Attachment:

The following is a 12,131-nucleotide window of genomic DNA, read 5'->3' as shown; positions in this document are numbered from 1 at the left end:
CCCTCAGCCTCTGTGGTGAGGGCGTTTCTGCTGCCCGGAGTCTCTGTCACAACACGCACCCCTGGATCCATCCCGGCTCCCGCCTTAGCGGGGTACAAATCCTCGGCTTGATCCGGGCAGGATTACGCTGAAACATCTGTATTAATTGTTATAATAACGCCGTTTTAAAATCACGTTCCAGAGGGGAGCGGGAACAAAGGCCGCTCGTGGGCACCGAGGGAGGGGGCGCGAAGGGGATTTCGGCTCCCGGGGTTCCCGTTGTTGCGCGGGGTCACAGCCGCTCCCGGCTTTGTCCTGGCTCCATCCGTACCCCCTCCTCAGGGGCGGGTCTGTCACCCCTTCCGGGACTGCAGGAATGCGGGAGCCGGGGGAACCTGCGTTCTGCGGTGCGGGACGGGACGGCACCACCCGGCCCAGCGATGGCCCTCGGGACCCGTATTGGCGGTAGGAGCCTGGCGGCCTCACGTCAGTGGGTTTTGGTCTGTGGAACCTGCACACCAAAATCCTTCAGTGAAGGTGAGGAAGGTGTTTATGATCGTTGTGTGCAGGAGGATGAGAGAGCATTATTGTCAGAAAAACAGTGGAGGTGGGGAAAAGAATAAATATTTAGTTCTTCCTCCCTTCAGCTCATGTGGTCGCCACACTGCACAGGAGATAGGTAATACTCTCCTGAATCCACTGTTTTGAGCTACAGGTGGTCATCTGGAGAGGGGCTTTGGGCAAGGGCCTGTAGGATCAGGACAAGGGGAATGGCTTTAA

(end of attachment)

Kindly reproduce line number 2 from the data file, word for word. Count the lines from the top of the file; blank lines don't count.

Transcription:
CCCTCAGCCTCTGTGGTGAGGGCGTTTCTGCTGCCCGGAGTCTCTGTCACAACACGCACCCCTGGATCCATCCCGGCTCCCGCCTTAGCGGGGTACAAATCCTCGGCTTGATCCGGGCAGGATTACGCTGAAACATCTGTATTAATTGTTATAATAACGCCGTTTTAAAATCACGTTCCAGAGGGGAGCGGGAACAAAGGCCGCTCGTGGGCACCGAGGGAGGGGGCGCGAAGGGGATTTCGGCTCCCGGGGTTCCCGTTGTTGCGCGGGGTCACAGCCGCTCCCGGCTTTGTCCTGGCTCCATCCGTACCCCCTCCTCAGGGGCGGGTCTGTCACCCCTTCCGGGACTGCAGGAATGCGGGAGCCGGGGGAACCTGCGTTCTGCGGTGCGGGACGGGACGGCACCACCCGGCCCAGCGATGGCCCTCGGGACCCGTATTGGCGGTAGGAGCCTGGCGGCCTCACGTCAGTGGGTTTTGGTCTGTGGAACCTGCACACCAAAATCCTTCAGTGAAGGTGAGGAAGGTGTTTATGATCGTTGTGTGCAGGAGGATGAGAGAGCATTATTGTCAGAAAAACAGTGGAGGTGGGGAAAAGAATAAATATTTAGTTCTTCCTCCCTTCAGCTCATGTGGTCGCCACACTGCACAGGAGATAGGTAATACTCTCCTGAATCCACTGTTTTGAGCTACAGGTGGTCATCTGGAGAGGGGCTTTGGGCAAGGGCCTGTAGGATCAGGACAAGGGGAATGGCTTTAA